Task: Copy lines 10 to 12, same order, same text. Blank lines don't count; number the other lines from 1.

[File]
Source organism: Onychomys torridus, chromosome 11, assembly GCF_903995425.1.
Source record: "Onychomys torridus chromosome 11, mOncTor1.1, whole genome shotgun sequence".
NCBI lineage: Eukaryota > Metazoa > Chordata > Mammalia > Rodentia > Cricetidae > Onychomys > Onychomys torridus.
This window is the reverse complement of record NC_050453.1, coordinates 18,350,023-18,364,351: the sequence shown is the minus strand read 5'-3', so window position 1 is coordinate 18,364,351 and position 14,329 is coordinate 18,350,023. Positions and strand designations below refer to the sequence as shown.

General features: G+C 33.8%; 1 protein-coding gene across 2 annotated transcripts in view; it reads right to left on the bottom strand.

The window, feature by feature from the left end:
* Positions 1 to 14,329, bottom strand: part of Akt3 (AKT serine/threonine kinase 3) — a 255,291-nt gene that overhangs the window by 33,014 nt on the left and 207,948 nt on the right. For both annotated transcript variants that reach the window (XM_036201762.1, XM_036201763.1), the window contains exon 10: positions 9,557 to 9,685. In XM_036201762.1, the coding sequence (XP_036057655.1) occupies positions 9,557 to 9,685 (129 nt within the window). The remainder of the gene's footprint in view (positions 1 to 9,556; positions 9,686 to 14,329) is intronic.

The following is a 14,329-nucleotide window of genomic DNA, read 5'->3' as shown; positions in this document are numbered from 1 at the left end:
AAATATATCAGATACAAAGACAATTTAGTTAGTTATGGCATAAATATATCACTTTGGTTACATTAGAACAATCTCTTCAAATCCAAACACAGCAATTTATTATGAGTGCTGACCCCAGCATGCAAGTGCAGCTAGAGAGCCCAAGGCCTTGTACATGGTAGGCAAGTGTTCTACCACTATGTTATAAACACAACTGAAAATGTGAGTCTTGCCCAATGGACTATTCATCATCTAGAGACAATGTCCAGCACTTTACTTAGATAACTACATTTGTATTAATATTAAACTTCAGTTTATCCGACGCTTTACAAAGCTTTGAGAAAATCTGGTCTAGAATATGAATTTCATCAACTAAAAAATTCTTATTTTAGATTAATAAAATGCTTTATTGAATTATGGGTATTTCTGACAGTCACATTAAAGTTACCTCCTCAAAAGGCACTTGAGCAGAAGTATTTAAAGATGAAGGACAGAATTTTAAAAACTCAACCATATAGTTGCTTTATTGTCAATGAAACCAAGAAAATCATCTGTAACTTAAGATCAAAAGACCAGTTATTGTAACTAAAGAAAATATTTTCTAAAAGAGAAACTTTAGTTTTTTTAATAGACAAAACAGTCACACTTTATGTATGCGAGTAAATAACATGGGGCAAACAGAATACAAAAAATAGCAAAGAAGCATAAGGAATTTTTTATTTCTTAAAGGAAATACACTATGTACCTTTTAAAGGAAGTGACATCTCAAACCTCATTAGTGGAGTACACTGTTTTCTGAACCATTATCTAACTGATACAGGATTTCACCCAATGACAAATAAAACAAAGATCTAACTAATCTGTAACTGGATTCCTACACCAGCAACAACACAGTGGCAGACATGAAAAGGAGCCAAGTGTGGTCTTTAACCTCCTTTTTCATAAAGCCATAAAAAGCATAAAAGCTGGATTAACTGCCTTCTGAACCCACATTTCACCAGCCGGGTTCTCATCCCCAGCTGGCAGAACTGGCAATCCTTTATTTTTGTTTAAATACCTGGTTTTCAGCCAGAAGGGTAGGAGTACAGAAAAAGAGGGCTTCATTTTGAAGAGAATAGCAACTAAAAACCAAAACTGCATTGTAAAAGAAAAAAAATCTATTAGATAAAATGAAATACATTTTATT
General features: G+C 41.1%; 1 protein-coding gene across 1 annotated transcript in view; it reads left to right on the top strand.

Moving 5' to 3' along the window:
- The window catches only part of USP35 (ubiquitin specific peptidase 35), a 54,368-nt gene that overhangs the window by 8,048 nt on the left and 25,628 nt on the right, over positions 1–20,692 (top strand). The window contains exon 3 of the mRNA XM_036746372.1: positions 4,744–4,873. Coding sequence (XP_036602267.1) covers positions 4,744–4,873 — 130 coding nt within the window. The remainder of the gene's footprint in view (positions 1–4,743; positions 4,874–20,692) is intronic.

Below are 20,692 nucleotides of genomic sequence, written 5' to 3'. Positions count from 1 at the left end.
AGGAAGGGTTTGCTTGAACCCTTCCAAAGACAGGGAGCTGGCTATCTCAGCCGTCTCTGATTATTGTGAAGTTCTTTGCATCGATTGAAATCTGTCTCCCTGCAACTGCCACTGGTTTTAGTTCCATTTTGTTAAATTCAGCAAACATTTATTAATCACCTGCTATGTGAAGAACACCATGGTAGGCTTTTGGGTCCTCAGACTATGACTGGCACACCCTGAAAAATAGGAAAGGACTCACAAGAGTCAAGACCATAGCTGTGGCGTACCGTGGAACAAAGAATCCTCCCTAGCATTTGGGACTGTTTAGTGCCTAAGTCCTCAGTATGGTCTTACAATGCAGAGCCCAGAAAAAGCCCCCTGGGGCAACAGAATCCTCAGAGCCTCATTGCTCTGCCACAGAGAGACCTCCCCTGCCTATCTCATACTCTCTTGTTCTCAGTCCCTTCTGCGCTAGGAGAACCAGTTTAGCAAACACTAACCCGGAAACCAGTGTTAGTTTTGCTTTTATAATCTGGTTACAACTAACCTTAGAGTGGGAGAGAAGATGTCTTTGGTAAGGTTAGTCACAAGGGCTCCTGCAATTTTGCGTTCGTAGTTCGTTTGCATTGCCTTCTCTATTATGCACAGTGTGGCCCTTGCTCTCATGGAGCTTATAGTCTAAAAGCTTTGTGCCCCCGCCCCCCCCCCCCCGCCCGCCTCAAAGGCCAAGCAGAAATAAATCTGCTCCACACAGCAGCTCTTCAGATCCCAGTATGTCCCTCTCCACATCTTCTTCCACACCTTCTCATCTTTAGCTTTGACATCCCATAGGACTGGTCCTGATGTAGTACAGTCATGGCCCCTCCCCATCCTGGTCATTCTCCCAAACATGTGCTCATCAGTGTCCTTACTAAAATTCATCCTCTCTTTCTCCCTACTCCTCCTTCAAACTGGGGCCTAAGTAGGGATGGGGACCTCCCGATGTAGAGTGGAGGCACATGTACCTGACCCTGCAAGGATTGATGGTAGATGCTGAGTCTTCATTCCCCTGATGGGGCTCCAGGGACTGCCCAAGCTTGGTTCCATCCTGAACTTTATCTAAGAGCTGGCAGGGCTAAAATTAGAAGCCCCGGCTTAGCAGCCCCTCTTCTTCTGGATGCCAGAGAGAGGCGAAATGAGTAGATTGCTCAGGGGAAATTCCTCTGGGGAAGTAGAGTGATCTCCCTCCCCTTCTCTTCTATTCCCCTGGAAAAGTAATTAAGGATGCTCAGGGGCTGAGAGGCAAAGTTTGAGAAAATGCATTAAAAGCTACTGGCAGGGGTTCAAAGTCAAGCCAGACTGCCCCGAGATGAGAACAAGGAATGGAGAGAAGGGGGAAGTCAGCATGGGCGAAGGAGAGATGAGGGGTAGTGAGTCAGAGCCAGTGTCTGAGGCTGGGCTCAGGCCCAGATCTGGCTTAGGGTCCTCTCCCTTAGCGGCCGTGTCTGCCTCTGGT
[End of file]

General features: G+C 41.1%; 1 protein-coding gene across 1 annotated transcript in view; it reads left to right on the top strand.

Moving 5' to 3' along the window:
- The window catches only part of USP35 (ubiquitin specific peptidase 35), a 54,368-nt gene that overhangs the window by 8,048 nt on the left and 25,628 nt on the right, over positions 1–20,692 (top strand). The window contains exon 3 of the mRNA XM_036746372.1: positions 4,744–4,873. Coding sequence (XP_036602267.1) covers positions 4,744–4,873 — 130 coding nt within the window. The remainder of the gene's footprint in view (positions 1–4,743; positions 4,874–20,692) is intronic.